A Workshop for the Workshop Model

At the end of my first year teaching one student informed me that he learned nothing in my class because all he needed to do to get an A was memorize Sparknotes or reword what other students said during discussions. He explained that he was not challenged because all I cared about was that they had the “right” answer. I was crushed. And exhausted. And seriously doubting my career choice. I had earned a Masters in the art of teaching the year before for crying out loud. What happened? After several days (okay, weeks) of wallowing in self-pity I decided he was right. I taught like I was the most important person in my classroom that year and what I said (or rather, what my teacher manuals said) was the only correct answer. I felt like (still do if I’m being honest) I owed every one of those students an apology. I let them down. I let myself down.

That summer changed everything. I was introduced to the Workshop Model at UNH. And little by little over the past 5 years I have incorporated bits and pieces of this model into my teaching.

And then at the beginning of this year, in walked my past self, only she’s a lot stronger than I was as a student teacher: her name is Tori. She’s bright, fresh-faced, and eager and she challenges me daily by asking me what she probably considers easy questions.

This post is my attempt to answer her questions.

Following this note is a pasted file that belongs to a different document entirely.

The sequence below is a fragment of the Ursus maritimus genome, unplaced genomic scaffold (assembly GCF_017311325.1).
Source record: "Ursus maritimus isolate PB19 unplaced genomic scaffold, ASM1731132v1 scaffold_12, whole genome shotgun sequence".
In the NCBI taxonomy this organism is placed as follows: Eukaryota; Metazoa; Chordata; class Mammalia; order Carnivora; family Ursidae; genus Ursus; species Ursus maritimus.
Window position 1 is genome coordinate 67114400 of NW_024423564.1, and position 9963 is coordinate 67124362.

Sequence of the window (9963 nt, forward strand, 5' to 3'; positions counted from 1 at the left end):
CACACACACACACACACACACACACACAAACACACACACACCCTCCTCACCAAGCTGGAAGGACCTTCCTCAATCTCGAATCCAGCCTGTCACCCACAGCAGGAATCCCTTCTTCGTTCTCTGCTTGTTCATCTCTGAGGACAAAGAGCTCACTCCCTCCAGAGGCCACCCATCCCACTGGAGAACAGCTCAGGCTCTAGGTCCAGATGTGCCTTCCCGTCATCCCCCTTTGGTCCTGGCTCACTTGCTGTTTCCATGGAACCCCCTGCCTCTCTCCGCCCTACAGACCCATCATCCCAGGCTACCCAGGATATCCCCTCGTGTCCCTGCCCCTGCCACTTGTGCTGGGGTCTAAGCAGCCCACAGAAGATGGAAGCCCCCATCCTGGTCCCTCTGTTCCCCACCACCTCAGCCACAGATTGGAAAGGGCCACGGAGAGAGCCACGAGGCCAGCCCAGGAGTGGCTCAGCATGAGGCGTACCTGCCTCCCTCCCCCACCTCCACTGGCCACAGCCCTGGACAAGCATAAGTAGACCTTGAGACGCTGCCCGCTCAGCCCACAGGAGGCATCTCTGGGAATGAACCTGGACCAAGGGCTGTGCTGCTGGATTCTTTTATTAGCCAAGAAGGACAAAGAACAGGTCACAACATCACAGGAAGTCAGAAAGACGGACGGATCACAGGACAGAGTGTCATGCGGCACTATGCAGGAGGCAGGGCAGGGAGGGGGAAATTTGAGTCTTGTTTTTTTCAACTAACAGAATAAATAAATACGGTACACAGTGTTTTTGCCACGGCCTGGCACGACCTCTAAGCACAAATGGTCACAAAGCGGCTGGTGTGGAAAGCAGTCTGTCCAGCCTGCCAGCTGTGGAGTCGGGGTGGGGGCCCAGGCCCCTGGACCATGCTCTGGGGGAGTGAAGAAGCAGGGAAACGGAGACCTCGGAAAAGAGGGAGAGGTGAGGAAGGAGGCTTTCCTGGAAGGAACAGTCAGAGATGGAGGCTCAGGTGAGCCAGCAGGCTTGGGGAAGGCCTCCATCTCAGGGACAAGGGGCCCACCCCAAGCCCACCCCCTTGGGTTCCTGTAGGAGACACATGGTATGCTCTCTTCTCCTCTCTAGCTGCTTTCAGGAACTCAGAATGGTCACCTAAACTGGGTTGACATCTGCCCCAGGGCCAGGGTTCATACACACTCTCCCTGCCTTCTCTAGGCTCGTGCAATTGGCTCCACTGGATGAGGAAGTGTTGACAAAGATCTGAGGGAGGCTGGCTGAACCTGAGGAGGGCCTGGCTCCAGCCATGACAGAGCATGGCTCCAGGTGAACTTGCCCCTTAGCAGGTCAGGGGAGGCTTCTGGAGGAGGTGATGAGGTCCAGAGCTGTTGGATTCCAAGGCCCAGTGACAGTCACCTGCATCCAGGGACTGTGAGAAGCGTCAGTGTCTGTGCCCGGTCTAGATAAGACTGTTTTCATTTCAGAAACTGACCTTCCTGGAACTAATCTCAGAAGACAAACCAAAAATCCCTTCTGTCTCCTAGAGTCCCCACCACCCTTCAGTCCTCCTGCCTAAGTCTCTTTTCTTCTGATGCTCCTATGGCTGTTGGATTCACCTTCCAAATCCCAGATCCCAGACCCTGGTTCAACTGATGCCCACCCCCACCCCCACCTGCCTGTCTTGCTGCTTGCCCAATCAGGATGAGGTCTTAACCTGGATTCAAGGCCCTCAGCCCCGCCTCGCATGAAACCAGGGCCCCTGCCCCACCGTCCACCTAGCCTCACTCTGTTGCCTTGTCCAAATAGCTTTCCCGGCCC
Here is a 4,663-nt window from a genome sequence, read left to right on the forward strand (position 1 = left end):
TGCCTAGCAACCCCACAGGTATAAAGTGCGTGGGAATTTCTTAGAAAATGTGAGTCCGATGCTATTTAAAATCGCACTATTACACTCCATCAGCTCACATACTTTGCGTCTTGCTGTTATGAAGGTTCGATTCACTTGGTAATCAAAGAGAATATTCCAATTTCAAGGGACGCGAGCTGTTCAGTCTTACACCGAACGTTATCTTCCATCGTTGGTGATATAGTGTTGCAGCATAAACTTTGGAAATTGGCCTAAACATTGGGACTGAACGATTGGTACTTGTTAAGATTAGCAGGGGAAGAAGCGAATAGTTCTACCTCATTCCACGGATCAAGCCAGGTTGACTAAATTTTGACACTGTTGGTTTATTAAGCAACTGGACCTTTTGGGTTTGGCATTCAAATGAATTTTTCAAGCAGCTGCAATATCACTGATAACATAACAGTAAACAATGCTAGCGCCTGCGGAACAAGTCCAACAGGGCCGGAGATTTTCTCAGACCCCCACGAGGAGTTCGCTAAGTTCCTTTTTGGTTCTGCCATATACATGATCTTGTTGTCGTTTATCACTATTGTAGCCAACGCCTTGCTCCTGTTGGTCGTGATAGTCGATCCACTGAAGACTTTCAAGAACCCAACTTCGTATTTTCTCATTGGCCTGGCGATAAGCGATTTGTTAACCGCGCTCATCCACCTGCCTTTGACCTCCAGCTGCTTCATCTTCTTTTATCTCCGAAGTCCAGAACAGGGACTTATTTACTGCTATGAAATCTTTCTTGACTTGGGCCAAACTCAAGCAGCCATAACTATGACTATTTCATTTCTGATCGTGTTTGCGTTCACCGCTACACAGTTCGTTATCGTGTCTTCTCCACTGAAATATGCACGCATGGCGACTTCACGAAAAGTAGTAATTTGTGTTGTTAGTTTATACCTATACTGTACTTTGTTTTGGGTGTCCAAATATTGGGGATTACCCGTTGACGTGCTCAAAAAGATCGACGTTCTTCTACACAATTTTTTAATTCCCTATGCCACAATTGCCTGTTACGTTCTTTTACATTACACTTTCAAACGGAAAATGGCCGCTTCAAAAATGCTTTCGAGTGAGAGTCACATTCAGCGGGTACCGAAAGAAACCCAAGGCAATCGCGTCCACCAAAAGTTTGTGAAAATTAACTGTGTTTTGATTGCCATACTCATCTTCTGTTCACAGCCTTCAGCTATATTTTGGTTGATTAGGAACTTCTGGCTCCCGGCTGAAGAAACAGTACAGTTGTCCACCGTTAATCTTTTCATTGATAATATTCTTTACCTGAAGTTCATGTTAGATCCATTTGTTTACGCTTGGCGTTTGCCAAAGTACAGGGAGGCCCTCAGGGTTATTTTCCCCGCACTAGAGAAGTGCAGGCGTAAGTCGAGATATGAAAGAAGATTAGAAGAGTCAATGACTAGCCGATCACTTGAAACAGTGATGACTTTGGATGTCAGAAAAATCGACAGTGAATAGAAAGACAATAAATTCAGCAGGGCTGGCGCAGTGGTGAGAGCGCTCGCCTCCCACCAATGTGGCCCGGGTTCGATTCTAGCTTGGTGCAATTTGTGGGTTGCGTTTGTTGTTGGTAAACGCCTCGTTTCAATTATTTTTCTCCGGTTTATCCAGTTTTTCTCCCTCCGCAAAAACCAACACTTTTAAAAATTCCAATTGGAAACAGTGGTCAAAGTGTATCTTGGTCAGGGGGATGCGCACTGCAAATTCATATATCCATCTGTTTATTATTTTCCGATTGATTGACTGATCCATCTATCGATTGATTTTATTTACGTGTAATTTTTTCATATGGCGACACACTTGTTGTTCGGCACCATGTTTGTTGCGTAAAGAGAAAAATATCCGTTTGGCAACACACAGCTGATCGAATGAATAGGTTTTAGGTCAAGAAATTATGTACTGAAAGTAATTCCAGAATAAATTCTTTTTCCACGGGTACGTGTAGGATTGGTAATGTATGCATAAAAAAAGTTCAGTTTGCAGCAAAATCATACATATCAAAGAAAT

Question 1: What is the Workshop model?

Answer: Simply put, the workshop approach to teaching is a student-centered approach. The teacher and the content take a back seat. Student skills become the focus, the teacher becomes the facilitator (or coach) and the content becomes the vehicle used to teach / refine the necessary skills. The workshop model functions on the idea of authentic, real-world learning and encourages students to become independent, critical and resourceful thinkers.

Question 2: Is this only for English teachers?

Answer: Absolutely not. The key to workshop is a shift in our thinking. Teachers are no longer the only dispenser of knowledge. Students are introduced to a skill (mathematical concept, artistic medium, laboratory technique) and then time is given in class to hone that skill.

Question 3: How do you structure a typical day using this model?

Answer: This is the structure that works for me and I use it almost every single day:

  1. Time to read independently
  2. Time to quickwrite (prompts are usually connected to the day’s lesson or content)
  3. A Mini Lesson: teacher introduces a skill or idea and then models it
  4. Time to practice the lesson (independently or in pairs / groups) Teacher confers with students independently or in groups. This is the heart of workshop.
  5. Time to share (last 5 minutes)

Question 4: How can the workshop model work if we are required to teach content (like whole class novels)?

Answer: Balance is probably the hardest part of my job. And this is the question I am asked most often. For the record, I do believe there is a necessary place for whole-class novels in the workshop model and I have been modifying my approach to teaching the “whole-class novel” each year. Essentially, when I teach a novel like Lord of the Flies I try to work it seamlessly into the current reading lives of my students. They are expected to read each night at home for 30 minutes and during our LoF unit, those 30 minutes are simply spent reading our whole class novel. Do some students set aside their independent read for these 3 weeks? Yes. Others can read both. Essentially, the workshop structure remains the same. Students are introduced to a big idea (or theme) and then given time to explore that idea within the chapter, in class. In most cases, there is no one right answer. Students are expected to make a claim and then find evidence to support that claim.